A somewhat more interesting case of potential Republican moderation on Obamacare comes from Kentucky, where Sen. Mitch McConnell, arguably the country's most powerful Republican has argued that Obamacare was a "big mistake" that needs to be pulled out "root and branch"—and also suggested that the state's Obamacare health exchange could perhaps be left in place. Questioned this week about whether his desire to completely undo Obamacare would also mean dismantling the state exchange, he said, "I think that's unconnected to my comments about the overall question here."

This is at least half a load of nonsense: The state's health insurance exchange, dubbed Kynect, was created explicitly in response to Obamacare, and was funded with about $250 million in federal grants made possible by the law. To the extent that Obamacare's individual insurance market reforms and private coverage expansion exists in Kentucky, it exists through Kynect.

Still, it's at least possible to imagine a future in which Obamacare is repealed and Kentucky maintains and runs its own health insurance exchange. That's what Massachusetts did, with the help of a deal to secure federal funding, and in the absence of Obamacare, it's conceivable that other states could negotiate federal funding deals for their own exchanges. Yet even this scenario suggests potential GOP support for state-run programs that very much resemble Obamacare. (Which is maybe not that surprising given that the Massachusetts system was, after all, passed under a Republican governor who eventually became the GOP's presidential nominee.)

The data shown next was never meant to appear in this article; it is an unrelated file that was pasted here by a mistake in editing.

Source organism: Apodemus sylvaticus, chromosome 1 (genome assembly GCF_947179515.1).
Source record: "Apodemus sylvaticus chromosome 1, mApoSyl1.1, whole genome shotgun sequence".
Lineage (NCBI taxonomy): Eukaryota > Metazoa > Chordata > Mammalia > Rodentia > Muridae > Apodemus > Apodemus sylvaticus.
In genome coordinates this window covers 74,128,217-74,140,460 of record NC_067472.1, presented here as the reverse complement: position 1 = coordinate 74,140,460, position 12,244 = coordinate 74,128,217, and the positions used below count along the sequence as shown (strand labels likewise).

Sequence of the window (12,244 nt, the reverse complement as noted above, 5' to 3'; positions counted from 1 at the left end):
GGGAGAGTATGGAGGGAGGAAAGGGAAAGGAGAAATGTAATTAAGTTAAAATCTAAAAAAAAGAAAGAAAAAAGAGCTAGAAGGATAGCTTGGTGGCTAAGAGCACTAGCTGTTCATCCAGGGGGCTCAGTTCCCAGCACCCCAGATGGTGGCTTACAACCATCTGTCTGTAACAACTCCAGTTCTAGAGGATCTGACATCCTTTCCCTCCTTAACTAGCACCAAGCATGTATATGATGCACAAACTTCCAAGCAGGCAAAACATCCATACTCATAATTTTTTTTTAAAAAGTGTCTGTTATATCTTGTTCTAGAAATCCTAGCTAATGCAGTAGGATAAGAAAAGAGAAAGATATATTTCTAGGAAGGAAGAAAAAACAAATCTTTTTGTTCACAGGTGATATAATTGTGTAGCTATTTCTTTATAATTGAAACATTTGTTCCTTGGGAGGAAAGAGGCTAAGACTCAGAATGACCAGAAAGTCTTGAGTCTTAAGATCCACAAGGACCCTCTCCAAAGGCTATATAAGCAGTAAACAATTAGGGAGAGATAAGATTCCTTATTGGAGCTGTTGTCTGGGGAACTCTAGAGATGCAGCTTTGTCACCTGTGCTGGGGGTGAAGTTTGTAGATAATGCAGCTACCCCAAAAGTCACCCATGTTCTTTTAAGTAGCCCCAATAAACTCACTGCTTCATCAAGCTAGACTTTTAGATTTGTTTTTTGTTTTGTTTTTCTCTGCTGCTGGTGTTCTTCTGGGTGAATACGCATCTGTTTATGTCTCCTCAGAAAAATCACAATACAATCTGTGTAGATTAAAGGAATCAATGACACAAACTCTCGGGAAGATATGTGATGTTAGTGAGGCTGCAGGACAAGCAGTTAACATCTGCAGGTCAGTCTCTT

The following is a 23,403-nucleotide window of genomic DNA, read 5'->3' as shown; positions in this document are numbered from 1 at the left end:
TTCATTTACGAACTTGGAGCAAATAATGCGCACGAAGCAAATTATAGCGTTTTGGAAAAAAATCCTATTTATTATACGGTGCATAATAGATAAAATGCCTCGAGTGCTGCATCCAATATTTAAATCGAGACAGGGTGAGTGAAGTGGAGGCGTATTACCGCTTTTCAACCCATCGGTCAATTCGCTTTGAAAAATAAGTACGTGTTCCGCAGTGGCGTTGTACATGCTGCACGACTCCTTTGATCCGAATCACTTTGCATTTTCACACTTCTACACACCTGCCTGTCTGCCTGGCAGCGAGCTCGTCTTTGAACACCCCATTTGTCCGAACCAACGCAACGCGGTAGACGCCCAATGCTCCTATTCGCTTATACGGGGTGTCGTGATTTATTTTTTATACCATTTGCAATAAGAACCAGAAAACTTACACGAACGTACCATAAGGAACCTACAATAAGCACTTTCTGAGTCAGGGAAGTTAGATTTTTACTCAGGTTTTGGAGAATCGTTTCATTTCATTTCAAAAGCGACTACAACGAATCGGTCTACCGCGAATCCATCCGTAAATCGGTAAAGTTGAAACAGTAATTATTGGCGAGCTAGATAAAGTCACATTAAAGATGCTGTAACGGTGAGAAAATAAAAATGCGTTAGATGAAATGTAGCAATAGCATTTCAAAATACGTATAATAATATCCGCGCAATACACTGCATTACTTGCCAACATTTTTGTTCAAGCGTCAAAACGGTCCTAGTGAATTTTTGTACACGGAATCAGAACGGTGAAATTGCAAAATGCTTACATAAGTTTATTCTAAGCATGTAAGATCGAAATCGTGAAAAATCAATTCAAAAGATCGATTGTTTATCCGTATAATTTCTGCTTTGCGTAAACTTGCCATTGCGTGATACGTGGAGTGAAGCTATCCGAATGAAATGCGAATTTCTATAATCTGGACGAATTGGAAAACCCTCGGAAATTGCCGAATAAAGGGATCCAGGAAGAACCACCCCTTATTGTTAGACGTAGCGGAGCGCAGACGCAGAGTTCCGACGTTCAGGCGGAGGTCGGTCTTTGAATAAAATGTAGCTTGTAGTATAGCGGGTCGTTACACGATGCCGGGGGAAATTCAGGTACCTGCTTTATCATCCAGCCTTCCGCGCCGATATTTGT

Do these and other episodes of GOP confusion about the law represent a turning point in the party's opposition to the law? I'm not so sure. What McConnell's awkward statements suggest is that the Republican party has not solved its old problem when it comes to health policy: The GOP knows clearly what it is against, but not what it is for.

Yes, there are a handful of GOP-crafted alternative health policy proposals in the waiting, but there's little effort to promote these plans or unite around them. When Republicans are asked what they would do about health policy, they typically point to Obamacare and say, "not that!" The law's coverage expansion has simply added to this problem, because Republicans, not really knowing what they favor in health policy, have no clear idea what to do about the people who are now receive coverage through the law's various provisions. 

That means the GOP is an awkward spot, but it doesn't mean they will or should reverse course. If you look at the polls, the GOP is on the right track. The health law is not popular, never has been, and there's little indication that it is gaining in popularity now that its coverage expansion—its biggest, most widely felt benefit—has kicked in. Even the low-income cohort who ought to benefit most from the law believe that their insurance options have not improved this year. Just 14 percent of the public thinks they've been helped by Obamacare. And in perhaps the most telling sign that there's no big turning point in sight, House Minority Leader Nancy Pelosi says that Democrats won't run on the health law this year. Republicans may not know quite how to talk about health policy, but Democrats aren't exactly sounding confident about their work on it either. 

The public is clearly with Republicans in opposing the law in its current form, and that's why the GOP's broad opposition is likely to continue. Republicans don't need to weaken their opposition to Obamacare—they need to find something they would like to do instead.